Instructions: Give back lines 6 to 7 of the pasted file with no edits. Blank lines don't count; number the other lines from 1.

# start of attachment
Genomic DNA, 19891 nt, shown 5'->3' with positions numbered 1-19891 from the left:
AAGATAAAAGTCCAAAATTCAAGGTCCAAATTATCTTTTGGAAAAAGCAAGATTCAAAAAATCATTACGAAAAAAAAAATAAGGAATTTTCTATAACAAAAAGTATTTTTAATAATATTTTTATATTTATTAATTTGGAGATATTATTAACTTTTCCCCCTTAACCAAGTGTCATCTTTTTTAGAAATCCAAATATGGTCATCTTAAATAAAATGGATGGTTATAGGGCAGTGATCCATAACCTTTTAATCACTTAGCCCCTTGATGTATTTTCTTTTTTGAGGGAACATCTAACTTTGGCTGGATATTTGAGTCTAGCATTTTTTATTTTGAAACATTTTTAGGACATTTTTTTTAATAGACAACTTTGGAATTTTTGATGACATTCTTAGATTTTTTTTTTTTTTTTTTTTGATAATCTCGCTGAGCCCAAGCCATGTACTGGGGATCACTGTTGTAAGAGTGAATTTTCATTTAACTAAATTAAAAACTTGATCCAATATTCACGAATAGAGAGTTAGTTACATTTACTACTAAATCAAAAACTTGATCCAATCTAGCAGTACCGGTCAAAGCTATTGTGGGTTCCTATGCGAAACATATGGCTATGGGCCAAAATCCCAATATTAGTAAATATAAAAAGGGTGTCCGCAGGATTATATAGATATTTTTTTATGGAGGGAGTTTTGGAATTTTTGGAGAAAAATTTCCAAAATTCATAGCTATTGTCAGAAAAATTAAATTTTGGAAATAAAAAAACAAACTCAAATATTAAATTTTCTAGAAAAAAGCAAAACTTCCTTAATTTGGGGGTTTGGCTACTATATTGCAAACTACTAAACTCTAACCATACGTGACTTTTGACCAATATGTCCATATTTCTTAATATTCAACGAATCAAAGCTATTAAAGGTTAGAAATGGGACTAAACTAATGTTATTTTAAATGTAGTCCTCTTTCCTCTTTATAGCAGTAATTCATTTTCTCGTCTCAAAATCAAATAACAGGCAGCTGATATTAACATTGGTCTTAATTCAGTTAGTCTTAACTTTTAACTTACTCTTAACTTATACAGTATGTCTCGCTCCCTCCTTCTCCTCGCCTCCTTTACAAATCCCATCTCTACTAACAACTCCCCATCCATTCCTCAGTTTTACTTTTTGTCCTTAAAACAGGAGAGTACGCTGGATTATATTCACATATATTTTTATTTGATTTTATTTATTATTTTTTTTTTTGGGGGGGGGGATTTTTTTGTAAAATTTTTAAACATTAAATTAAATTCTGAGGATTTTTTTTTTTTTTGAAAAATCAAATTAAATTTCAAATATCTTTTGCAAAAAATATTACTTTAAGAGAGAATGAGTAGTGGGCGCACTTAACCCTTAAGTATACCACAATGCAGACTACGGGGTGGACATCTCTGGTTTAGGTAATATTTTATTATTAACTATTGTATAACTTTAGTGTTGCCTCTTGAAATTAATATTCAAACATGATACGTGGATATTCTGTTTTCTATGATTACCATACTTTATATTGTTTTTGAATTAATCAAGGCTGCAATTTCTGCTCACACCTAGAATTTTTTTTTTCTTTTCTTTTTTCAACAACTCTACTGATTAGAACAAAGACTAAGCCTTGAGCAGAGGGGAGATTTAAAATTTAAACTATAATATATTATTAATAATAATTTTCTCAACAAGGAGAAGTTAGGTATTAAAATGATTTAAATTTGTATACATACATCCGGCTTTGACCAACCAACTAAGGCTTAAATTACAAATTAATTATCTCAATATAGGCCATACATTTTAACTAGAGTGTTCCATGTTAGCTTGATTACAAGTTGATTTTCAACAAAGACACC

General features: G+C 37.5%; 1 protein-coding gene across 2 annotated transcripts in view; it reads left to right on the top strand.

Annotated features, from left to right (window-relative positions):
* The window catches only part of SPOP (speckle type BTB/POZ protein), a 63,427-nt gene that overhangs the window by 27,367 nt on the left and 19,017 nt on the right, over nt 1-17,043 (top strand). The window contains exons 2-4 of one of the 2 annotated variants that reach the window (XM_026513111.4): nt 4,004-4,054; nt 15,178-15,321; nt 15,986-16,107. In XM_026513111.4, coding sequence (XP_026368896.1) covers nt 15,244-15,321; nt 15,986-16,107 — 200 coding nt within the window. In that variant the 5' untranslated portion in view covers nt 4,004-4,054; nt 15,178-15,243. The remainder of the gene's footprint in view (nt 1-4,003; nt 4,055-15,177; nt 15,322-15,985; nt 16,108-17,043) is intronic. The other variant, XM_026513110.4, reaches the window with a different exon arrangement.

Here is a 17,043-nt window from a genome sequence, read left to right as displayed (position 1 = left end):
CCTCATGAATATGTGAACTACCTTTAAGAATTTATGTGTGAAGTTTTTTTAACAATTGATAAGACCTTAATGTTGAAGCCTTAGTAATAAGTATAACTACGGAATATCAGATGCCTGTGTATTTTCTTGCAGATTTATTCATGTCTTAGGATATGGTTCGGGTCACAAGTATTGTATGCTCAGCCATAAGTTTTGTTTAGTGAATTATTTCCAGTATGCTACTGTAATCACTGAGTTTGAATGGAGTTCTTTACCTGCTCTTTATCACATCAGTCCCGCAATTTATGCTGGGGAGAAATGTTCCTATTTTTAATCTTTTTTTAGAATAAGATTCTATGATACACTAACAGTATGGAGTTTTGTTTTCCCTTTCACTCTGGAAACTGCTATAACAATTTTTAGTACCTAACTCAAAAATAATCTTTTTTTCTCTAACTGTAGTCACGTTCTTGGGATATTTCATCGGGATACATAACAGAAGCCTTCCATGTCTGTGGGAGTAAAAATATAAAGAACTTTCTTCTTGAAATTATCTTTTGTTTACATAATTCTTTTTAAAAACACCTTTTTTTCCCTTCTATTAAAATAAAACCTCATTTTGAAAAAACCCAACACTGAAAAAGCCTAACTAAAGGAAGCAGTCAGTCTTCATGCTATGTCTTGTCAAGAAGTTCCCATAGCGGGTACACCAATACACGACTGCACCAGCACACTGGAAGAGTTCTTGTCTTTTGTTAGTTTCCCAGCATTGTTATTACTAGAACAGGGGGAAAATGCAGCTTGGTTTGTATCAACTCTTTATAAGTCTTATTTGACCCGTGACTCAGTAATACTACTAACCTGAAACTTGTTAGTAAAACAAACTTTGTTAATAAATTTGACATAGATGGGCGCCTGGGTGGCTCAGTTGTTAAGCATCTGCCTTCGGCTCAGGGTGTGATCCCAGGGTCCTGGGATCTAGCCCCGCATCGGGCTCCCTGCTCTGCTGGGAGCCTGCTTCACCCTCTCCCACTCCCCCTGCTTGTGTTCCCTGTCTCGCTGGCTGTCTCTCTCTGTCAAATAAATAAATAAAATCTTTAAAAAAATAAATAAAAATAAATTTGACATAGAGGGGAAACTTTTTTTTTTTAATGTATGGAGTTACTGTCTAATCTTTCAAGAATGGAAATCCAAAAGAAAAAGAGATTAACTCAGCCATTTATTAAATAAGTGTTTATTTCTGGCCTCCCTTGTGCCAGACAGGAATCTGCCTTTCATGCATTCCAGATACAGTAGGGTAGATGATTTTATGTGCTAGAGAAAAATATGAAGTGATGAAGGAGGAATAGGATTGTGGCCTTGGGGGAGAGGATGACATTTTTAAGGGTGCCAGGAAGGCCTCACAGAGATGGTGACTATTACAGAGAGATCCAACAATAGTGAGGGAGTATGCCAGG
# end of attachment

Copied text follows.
Here is a 17,043-nt window from a genome sequence, read left to right as displayed (position 1 = left end):
CCTCATGAATATGTGAACTACCTTTAAGAATTTATGTGTGAAGTTTTTTTAACAATTGATAAGACCTTAATGTTGAAGCCTTAGTAATAAGTATAACTACGGAATATCAGATGCCTGTGTATTTTCTTGCAGATTTATTCATGTCTTAGGATATGGTTCGGGTCACAAGTATTGTATGCTCAGCCATAAGTTTTGTTTAGTGAATTATTTCCAGTATGCTACTGTAATCACTGAGTTTGAATGGAGTTCTTTACCTGCTCTTTATCACATCAGTCCCGCAATTTATGCTGGGGAGAAATGTTCCTATTTTTAATCTTTTTTTAGAATAAGATTCTATGATACACTAACAGTATGGAGTTTTGTTTTCCCTTTCACTCTGGAAACTGCTATAACAATTTTTAGTACCTAACTCAAAAATAATCTTTTTTTCTCTAACTGTAGTCACGTTCTTGGGATATTTCATCGGGATACATAACAGAAGCCTTCCATGTCTGTGGGAGTAAAAATATAAAGAACTTTCTTCTTGAAATTATCTTTTGTTTACATAATTCTTTTTAAAAACACCTTTTTTTCCCTTCTATTAAAATAAAACCTCATTTTGAAAAAACCCAACACTGAAAAAGCCTAACTAAAGGAAGCAGTCAGTCTTCATGCTATGTCTTGTCAAGAAGTTCCCATAGCGGGTACACCAATACACGACTGCACCAGCACACTGGAAGAGTTCTTGTCTTTTGTTAGTTTCCCAGCATTGTTATTACTAGAACAGGGGGAAAATGCAGCTTGGTTTGTATCAACTCTTTATAAGTCTTATTTGACCCGTGACTCAGTAATACTACTAACCTGAAACTTGTTAGTAAAACAAACTTTGTTAATAAATTTGACATAGATGGGCGCCTGGGTGGCTCAGTTGTTAAGCATCTGCCTTCGGCTCAGGGTGTGATCCCAGGGTCCTGGGATCTAGCCCCGCATCGGGCTCCCTGCTCTGCTGGGAGCCTGCTTCACCCTCTCCCACTCCCCCTGCTTGTGTTCCCTGTCTCGCTGGCTGTCTCTCTCTGTCAAATAAATAAATAAAATCTTTAAAAAAATAAATAAAAATAAATTTGACATAGAGGGGAAACTTTTTTTTTTTAATGTATGGAGTTACTGTCTAATCTTTCAAGAATGGAAATCCAAAAGAAAAAGAGATTAACTCAGCCATTTATTAAATAAGTGTTTATTTCTGGCCTCCCTTGTGCCAGACAGGAATCTGCCTTTCATGCATTCCAGATACAGTAGGGTAGATGATTTTATGTGCTAGAGAAAAATATGAAGTGATGAAGGAGGAATAGGATTGTGGCCTTGGGGGAGAGGATGACATTTTTAAGGGTGCCAGGAAGGCCTCACAGAGATGGTGACTATTACAGAGAGATCCAACAATAGTGAGGGAGTATGCCAGG